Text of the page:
Domestic violence cases – known as assault family violence under Texas law – are one of the most common types of criminal offenses in the state. Most assault family violence cases are filed as misdemeanors, but they can become felonies in some situations, including where there is a prior conviction, if there is an allegation of choking or if the use of a deadly weapon is alleged. In many counties, assault family violence cases are handled by special divisions in the District Attorney’s Office by prosecutors who have special training in handling these cases, since they present unique challenges to both the prosecutor and defense attorney. The below is an overview of many of the key features of assault family violence cases.
There are several common scenarios in assault family violence cases and each will require a specific approach to obtain the best result. These scenarios range from couples who become intoxicated together and have a fight which turns violent, to accusations made in the middle of a divorce or a custody dispute, to accusations that are outright lies because of some motive to fabricate or even a mental illness on the part of the alleged victim. Each variation will require a tailored approach and an experienced attorney will have experience successfully defending each scenario. A smart criminal defense attorney will want to keep an open mind and understand the entire dynamic in the relationship, not just what the allegations are on the day of the incident.
What is the goal in an assault family violence case?
The goal is to obtain a dismissal or acquittal whenever possible. Although most assault family violence cases are filed as Class “A” misdemeanors, the consequences can be more severe than most other misdemeanors. In addition to facing jail time, a fine and a permanent criminal conviction, a person convicted of assault family violence will be prohibited from owning a firearm under federal law. Additionally, an assault family violence conviction is considered a “crime of moral turpitude,” which can have extremely negative consequences for an immigration case where the person convicted is not a United States citizen. Additionally, where a person has a conviction, any future accusation of assault family violence will be filed as a felony, with even more severe consequences. The best way to avoid these consequences is to prevent a conviction in the first place.
What is the first step to defending an assault family violence case?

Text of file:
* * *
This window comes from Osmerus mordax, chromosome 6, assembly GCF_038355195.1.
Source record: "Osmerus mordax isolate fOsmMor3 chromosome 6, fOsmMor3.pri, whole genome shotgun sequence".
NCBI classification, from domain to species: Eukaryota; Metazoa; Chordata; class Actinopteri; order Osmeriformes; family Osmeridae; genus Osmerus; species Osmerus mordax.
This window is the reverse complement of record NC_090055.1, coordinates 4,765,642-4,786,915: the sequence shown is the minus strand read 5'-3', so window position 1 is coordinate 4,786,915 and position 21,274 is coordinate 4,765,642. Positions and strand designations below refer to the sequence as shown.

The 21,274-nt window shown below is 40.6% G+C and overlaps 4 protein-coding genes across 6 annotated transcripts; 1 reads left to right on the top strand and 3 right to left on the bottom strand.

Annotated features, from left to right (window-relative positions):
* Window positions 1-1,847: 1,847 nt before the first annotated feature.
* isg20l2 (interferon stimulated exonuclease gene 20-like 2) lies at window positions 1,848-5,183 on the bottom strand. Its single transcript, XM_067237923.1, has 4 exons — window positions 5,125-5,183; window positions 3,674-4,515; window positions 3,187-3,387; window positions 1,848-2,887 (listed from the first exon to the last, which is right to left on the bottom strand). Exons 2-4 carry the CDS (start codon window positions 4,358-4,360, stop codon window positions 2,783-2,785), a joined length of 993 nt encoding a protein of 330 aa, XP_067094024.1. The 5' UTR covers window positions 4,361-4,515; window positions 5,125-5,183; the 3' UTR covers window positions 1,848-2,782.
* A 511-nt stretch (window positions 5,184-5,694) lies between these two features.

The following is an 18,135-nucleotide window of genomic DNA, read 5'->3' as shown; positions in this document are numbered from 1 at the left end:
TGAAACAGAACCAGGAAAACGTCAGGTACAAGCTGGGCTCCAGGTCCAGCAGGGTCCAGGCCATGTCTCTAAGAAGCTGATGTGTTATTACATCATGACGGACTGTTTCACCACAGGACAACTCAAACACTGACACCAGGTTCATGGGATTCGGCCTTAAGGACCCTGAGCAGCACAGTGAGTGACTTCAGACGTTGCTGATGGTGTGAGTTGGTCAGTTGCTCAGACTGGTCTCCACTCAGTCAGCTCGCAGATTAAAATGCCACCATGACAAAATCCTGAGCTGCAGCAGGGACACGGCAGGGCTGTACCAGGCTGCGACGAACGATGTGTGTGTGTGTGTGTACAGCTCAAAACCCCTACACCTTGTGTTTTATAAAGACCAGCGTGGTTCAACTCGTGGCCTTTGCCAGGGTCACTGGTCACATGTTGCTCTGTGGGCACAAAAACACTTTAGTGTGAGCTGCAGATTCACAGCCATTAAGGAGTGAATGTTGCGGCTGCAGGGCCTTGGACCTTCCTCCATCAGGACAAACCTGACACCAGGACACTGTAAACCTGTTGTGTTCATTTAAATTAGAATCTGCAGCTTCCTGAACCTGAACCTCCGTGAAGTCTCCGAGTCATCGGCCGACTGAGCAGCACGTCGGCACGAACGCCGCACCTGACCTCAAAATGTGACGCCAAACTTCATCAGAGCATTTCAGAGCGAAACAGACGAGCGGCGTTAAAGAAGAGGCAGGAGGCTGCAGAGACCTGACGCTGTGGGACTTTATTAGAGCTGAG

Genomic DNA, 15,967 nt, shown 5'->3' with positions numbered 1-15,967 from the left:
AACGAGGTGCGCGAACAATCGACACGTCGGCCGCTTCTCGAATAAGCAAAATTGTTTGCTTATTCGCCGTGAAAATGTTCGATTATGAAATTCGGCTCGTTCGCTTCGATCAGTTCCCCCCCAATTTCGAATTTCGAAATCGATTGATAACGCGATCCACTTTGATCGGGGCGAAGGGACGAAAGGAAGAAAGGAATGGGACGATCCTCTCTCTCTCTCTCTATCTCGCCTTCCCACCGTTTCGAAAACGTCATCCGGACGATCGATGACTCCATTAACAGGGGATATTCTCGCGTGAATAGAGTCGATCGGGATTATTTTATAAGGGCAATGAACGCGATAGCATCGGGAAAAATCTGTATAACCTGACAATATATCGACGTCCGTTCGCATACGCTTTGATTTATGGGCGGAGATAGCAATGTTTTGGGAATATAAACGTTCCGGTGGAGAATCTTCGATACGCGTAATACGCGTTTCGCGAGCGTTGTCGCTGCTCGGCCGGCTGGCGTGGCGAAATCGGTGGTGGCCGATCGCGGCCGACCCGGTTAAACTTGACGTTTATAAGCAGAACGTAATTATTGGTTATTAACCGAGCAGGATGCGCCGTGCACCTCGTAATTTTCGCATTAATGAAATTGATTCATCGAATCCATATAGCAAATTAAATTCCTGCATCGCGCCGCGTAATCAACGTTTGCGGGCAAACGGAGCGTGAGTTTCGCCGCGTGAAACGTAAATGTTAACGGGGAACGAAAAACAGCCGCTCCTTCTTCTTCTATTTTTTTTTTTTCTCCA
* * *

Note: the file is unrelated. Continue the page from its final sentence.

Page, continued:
The attorney should meet with the person charged and get some general details regarding the allegation. An experienced criminal defense attorney will also let the client know what to expect during the case, court appearances and an estimate as to approximately how long the case is expected to last. The attorney should also find out if the alleged victim (known as the “complaining witness”) is willing to speak with the defense attorney and provide a truthful statement.
After the initial meeting, the next step is gathering the evidence. In an assault family violence case, there will usually be a 911 call, offense report, witness statements and sometimes photographs or medical records. The State of Texas has a legal obligation to provide this evidence to the defense, although that can often take many months. A thorough criminal defense attorney will take the time to review the evidence with the client so that the client understands the facts and can provide context to the criminal defense attorney.
What if there are physical injuries?
In many cases, there will be photographs and/or medical records documenting alleged physical injuries. These injuries will often be presented in police reports as proof that an assault occurred and as corroboration of the alleged victim’s accusation. The police report’s interpretation of the evidence should never be taken for granted. Physical evidence should be aggressively challenged. Very often, the physical injuries will be inconsistent with what the complaining witness is alleging. The absence of certain kinds of injuries can also be powerful, depending on the accusation. For example, if the alleged victim claims that he or she was choked until she passed out, but there is no physical proof of any kind, that can cast doubt on the allegation. An expert witness, such as a nurse or doctor, can be used to interpret injuries and medical records and an experienced criminal defense attorney will be skilled at working with these expert witnesses.
Even where there aren’t inconsistencies, physical injuries do not mean that a conviction is inevitable. Self-defense is recognized in Texas and can be successfully used in assault family violence cases. In fact, arguing self-defense, or that the fight was mutual, is one of the most common defenses successfully raised in this type of case.